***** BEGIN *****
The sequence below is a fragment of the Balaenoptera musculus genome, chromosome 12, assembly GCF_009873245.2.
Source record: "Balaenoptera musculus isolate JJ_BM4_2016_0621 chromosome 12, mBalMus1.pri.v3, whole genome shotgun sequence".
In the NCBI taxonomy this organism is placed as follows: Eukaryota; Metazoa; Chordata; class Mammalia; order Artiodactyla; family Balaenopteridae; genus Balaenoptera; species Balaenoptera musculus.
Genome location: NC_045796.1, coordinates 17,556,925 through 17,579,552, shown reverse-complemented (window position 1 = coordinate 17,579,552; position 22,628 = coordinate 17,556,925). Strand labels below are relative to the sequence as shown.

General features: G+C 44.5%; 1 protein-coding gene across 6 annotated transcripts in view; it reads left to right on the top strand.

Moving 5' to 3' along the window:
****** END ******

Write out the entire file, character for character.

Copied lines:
The sequence below is a fragment of the Balaenoptera musculus genome, chromosome 12, assembly GCF_009873245.2.
Source record: "Balaenoptera musculus isolate JJ_BM4_2016_0621 chromosome 12, mBalMus1.pri.v3, whole genome shotgun sequence".
In the NCBI taxonomy this organism is placed as follows: Eukaryota; Metazoa; Chordata; class Mammalia; order Artiodactyla; family Balaenopteridae; genus Balaenoptera; species Balaenoptera musculus.
Genome location: NC_045796.1, coordinates 17,556,925 through 17,579,552, shown reverse-complemented (window position 1 = coordinate 17,579,552; position 22,628 = coordinate 17,556,925). Strand labels below are relative to the sequence as shown.

General features: G+C 44.5%; 1 protein-coding gene across 6 annotated transcripts in view; it reads left to right on the top strand.

Moving 5' to 3' along the window: